invoice Gorilla Accounting

In the full scope of your business’ activity, preparing an invoice may seem like a small burden. But when it comes to payment collection, nothing can be left to chance. HMRC want clear, quantifiable lists of the money you’re expecting at any given point in the year. 

Not to mention, clients can’t pay your invoices if they’re not in the correct format. To guarantee your cash flow is steady, all the right details need to be plain for them to see. 

Limited companies may forget about some of the following things that need to be included on an invoice. Have you?

1. The very basics

Believe it or not, without the word ‘invoice’ clearly displayed on the document, it won’t be valid. So don’t forget to include the simple things. You’ll also need to date and number the invoice. This will make it easier for HMRC to refer back to, as well as your clients – leaving them with no excuse for late payments.

2. Your full company details

The name of the business must be correct. Likewise, your address and registration number – the same ones you received on your incorporation certificate from Companies House – need to be accurate. Physical addresses are mandatory: it may be an office postcode or, if you work from home, the main personal address you use. Put the name and address of the client on the invoice too, in case HMRC needs to cross-reference them.

3. Other ways to contact you

Whilst the company address and registration number is mandatory, contact details like phone number and email are not. However, placing them on your invoices will make it simpler if HMRC need to get in touch. This can prove additionally beneficial if clients want to contact you regarding the invoice. You can also add your business’ social media URLs, helping to nurture your relationships with clients.

4. Details of the work

The work you’ve carried out should have a reference number – this can be in the form of a client reference or Purchase Order number. As well as this, you should give a succinct description of what the work entailed.

5. Dates of the charges

You may be working on a retainer, or a contract that includes various service elements. Either way, it’s likely that your net request will be broken into different charges. Separate them with the dates of delivery. Whether you’re invoicing over a month, quarter or half-year period, the timelines have to be right.

6. The numbers to pay

Each piece of work on the invoice should not just display the accurate price per unit, but the number of units too. These will need to be totalled, providing a sum for the client to pay. Although optional, you can display your limited company’s bank details on the invoice also, so that electronic payments can be sped up.

7. The VAT payable, if required

Many limited businesses gain confidence from their customers when they collect tax on behalf of the government. If you have an annual turnover of £85,000 or more, you must apply for a VAT scheme, however, you can also voluntarily choose to register your business. A VAT number will have to be stated on the invoice. Furthermore, your previous case-by-case price breakdown now won’t be valid without the added VAT calculations. Top the value up by 20% and show the value percentage. Add your VAT Registration Number to the head of the document.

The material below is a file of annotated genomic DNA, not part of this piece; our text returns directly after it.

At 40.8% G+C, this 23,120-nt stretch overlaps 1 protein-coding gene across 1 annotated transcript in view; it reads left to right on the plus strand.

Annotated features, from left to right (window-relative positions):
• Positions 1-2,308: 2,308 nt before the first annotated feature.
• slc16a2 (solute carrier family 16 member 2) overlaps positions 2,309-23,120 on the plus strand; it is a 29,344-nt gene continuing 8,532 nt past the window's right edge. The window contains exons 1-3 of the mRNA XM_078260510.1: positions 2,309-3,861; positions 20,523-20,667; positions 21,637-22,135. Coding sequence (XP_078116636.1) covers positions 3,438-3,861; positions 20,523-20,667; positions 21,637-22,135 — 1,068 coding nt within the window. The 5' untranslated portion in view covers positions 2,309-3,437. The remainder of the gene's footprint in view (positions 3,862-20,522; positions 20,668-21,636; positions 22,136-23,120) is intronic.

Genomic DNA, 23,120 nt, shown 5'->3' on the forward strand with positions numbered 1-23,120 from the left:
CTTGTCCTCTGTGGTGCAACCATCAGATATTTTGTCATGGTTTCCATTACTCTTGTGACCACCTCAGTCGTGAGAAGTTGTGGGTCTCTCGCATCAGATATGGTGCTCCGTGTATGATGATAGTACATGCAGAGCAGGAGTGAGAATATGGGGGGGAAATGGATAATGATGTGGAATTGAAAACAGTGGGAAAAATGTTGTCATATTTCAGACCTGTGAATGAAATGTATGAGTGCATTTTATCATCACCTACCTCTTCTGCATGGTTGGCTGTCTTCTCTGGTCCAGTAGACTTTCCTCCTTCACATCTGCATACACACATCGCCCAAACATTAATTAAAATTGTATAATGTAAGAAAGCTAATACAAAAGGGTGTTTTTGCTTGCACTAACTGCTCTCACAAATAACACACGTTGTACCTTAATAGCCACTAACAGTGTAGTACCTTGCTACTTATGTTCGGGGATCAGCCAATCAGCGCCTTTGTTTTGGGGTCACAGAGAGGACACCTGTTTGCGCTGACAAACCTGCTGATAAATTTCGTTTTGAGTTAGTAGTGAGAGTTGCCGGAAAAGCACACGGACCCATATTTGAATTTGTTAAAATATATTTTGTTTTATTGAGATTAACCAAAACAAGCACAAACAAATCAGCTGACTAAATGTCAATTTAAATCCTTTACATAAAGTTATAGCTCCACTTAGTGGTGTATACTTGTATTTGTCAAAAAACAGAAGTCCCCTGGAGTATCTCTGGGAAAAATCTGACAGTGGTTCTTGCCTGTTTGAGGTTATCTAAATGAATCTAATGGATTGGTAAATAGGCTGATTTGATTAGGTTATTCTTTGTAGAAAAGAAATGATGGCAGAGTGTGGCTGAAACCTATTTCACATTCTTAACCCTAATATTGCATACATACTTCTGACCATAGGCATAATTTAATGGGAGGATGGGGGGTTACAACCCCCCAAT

8. Discounts for a ‘simplified’ invoice

You only have to create a simple invoice for transactions below £250. These don’t take any service or product discounts into account; the price cut is worked out between you and the client, ‘off the record’ as it were. But for invoices beyond the £250 limit, discount notations are mandatory. The invoice has to show the original price and what has been taken off of it

9. Any late-payment fees

You’re within your rights to state that any missed deadline (usually around 30 days after the payment has been requested) will result in a penalty, which rises the longer the invoice is left unsettled. This has to be worded correctly, however, with a percentile of interest on the outstanding fee. When the conditions are clear, you’re able to act with a good conscience.

10. Branding

You can use a basic template for your invoices, or you can ensure clients will always recognise one from you by branding it. By including your colour palette, logo and tagline, this may also help to make your limited company appear more professional to clients.

Simplify your invoices with Gorilla Accounting

It’s easy to feel overwhelmed – after all, the demands may change from client to client. Yet for everything we’ve discussed, success can be achieved in the form of cloud accounting. Our services include the most up-to-date software, which can use to generate and chase invoices on your behalf, so nothing slips away from you.

When paired with a specialist cloud accountant, you can have a much easier hold on your business’ finances. Your accounts will all be kept in one sole suite, from your invoices to your Self Assessment tax return.

At Gorilla Accounting we can also take your tax return, and other accounting and tax duties, off your hands. We offer the full package – we’ll crunch the numbers in the financial statements, and help you maximise your tax efficiency by advising on tax planning.

On top of this, we can carry out HMRC record checks and remind you of all deadlines and payments. You can get on with actually doing the work you’re invoicing for, rather than being stuck trying to figure out the sums.

What’s more, we won’t only provide you with accountancy help and support, but a dedicated and personal service you can count on too – just check out our Client Service Guarantee.

Speak to our advisors for more information on stress-free accounting as a limited company contractor.